Creating Lifetime Customers, Step 3 of 3
The much needed rain here in Chicagoland must be a good omen for the final installment of “Creating Lifetime Customers” — at this point, I don’t think anyone expected it. (Pun intendend.)
#3. Go Beyond the Expected
Due to the nature of dining out, going beyond your customers’ expectations has a lot do with how well you execute Step #2, “Creating Lasting Relationships With Your Customers.” Few restaurant-goers truly expect to be treated like family (at least not consciously); meeting expectations in this department has more to do with not providing a bad experience. That is to say that a customer expects to be comfortable and well attended to, not necessarily treated like a cousin over for Sunday dinner. But we should strive to go above and beyond, no doubt.
Still, you can’t underestimate the value of an emotional bond in creating loyal customers. This is true not just in food service, but any business — just look at the devotion computer geeks show to their favorite products. Whether it’s Mac or PC, people carry their brand loyalties with them for entire lifetimes. Why, you ask? Because being loyal to a product or brand gives people a sense of identity. What they buy, what they wear, and where they eat represent who they are as people. And the great thing about the restaurant business is that it’s already people-centered — you don’t have to convince anyone that your brand of mp3 player will make them feel cooler or more human because your consumer interacts face-to-face or voice-to-voice with your hosts or hostesses, waiters or waitresses, cashiers, delivery people, and maybe cooks. Attention paid to your customers by these actual human beings goes a long way in making them feel a part of something, much the way putting an Apple stick on their bumper might.
In my best restaurant experiences, at the places I return frequently and feel at home, the wait staffs do a number of things well that bring the outing above mere carb replacement and into a social occasion. Usually it starts at the door, with the host or hostess; if there’s a wait, it’s nice to be attended to; maybe the hostess brings us menus, takes us to a table at the bar, or checks in on us occasionally — something more than just sitting us down with one of those blinking and vibrating doodads that’ll let me know when it’s time to be seated. After we’re at are table, it’s a pleasant surprise to have a waiter or waitress who includes younger kids in the experience of dining out. Taking the time to interact with a customer’s children and make them feel just as welcome as the adults goes a long way in building loyalty with the parents (who, one imagines, are paying). As an adult, it’s nice to have a waiter or waitress who can offer personal recommendations or help with the menu. And once we’ve been back on multiple occasions, it’s nice to be remembered instead of feeling like a brand new customer every time I return to the same restaurant.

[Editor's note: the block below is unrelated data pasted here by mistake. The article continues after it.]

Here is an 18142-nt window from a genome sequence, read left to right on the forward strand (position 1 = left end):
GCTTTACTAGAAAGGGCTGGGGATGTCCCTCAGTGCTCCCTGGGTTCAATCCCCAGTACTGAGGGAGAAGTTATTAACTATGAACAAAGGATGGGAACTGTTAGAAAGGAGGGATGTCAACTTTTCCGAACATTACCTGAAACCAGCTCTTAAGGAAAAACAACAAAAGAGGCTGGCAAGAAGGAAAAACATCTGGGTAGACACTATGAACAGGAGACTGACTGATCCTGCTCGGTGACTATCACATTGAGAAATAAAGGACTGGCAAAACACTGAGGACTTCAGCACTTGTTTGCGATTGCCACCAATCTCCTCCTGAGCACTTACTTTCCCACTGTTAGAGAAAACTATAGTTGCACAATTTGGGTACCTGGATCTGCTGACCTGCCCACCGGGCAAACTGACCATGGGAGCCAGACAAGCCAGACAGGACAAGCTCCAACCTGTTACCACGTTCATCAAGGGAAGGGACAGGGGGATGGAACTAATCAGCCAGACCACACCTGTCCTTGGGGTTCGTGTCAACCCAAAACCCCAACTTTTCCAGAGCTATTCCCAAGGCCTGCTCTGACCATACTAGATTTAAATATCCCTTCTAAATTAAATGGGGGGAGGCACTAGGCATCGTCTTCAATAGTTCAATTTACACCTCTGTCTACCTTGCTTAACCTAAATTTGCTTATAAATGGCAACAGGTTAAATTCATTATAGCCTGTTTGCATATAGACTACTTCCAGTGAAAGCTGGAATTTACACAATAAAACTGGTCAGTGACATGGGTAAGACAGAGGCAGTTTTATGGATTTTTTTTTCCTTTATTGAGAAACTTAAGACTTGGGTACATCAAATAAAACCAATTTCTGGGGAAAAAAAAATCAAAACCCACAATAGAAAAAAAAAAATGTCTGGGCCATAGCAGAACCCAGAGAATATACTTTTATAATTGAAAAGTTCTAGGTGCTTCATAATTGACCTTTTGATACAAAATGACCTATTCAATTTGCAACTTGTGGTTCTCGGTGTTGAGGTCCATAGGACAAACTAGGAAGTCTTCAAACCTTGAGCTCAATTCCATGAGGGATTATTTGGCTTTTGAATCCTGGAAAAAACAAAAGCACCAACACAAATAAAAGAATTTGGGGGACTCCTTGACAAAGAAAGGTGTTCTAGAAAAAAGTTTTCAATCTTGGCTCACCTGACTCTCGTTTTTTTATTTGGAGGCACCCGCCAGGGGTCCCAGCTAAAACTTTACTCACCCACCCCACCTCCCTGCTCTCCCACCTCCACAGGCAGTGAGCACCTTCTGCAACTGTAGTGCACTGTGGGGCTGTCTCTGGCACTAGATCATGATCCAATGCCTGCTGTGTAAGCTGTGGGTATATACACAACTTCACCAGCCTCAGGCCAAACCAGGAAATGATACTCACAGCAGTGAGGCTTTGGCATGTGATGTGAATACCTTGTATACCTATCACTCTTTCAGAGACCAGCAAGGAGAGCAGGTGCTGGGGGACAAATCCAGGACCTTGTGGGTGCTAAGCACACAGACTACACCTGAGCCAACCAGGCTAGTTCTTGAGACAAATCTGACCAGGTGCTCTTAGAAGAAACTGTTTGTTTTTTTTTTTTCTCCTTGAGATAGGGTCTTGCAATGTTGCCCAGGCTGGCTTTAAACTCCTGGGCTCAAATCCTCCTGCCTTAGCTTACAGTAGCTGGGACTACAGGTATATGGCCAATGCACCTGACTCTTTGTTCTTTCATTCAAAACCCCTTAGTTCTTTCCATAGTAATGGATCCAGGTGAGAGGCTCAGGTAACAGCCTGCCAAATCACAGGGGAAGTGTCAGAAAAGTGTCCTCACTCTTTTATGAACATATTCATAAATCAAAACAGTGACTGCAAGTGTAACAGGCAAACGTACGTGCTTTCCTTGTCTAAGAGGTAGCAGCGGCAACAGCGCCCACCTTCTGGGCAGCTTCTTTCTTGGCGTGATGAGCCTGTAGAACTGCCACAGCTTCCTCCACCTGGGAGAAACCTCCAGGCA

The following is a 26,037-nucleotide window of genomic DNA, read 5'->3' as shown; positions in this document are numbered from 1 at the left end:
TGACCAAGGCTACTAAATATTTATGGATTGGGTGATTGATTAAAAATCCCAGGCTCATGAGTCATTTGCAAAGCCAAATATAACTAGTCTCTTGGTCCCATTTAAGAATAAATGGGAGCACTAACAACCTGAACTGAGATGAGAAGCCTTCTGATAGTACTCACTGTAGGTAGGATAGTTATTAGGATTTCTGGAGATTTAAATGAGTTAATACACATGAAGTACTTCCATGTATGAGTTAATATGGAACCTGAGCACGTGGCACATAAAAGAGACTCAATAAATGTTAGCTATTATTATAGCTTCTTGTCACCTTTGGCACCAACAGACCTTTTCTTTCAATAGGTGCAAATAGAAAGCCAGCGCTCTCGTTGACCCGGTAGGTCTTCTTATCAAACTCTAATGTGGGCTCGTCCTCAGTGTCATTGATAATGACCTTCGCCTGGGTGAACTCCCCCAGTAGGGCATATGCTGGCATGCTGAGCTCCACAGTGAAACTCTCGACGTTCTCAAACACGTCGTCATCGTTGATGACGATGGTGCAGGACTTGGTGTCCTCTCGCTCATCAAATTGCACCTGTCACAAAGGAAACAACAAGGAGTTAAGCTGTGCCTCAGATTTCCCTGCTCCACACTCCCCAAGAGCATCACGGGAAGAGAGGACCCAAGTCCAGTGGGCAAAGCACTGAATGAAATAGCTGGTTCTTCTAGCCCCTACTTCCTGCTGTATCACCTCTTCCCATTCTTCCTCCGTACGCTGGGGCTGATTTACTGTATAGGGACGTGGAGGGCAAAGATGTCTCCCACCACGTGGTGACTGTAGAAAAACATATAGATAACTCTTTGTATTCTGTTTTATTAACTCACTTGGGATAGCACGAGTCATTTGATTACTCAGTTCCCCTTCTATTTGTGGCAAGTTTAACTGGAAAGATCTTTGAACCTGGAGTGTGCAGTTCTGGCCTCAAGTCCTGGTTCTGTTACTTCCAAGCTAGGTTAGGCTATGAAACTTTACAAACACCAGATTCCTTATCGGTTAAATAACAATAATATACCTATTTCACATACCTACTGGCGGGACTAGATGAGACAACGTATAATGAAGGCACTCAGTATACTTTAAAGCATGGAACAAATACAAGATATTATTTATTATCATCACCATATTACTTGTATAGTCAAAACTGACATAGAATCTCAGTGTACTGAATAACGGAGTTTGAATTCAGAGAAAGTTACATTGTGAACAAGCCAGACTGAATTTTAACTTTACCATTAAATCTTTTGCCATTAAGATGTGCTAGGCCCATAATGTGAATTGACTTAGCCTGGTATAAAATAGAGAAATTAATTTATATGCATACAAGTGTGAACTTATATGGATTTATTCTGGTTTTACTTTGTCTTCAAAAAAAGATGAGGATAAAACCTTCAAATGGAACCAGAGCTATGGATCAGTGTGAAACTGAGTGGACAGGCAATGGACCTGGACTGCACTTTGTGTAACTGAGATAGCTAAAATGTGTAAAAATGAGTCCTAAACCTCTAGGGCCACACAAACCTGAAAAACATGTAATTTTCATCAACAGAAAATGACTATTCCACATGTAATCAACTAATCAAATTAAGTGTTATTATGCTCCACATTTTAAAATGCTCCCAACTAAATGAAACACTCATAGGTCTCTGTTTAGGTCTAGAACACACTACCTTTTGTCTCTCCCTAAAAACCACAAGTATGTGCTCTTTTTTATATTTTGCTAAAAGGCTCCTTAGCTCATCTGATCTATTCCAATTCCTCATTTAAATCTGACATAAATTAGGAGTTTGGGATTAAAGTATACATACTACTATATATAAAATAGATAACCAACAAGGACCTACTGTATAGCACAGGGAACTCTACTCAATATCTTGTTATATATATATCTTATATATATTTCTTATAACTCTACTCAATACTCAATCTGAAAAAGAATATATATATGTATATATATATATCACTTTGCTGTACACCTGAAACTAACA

There are a lot of things a restaurant can do to exceed expectations, whether in terms of food, service, or ambiance. The important thing is that every member of a restaurant staff understands the importance of going beyond the bare minimums of not just efficiency and professionalism, but sociability. It’s at that point you win customers over, which is what’ll keep them loyal and coming back as long as you’re there to offer that great service and even better food.
Check back next week for a new topic, and until then contact us here.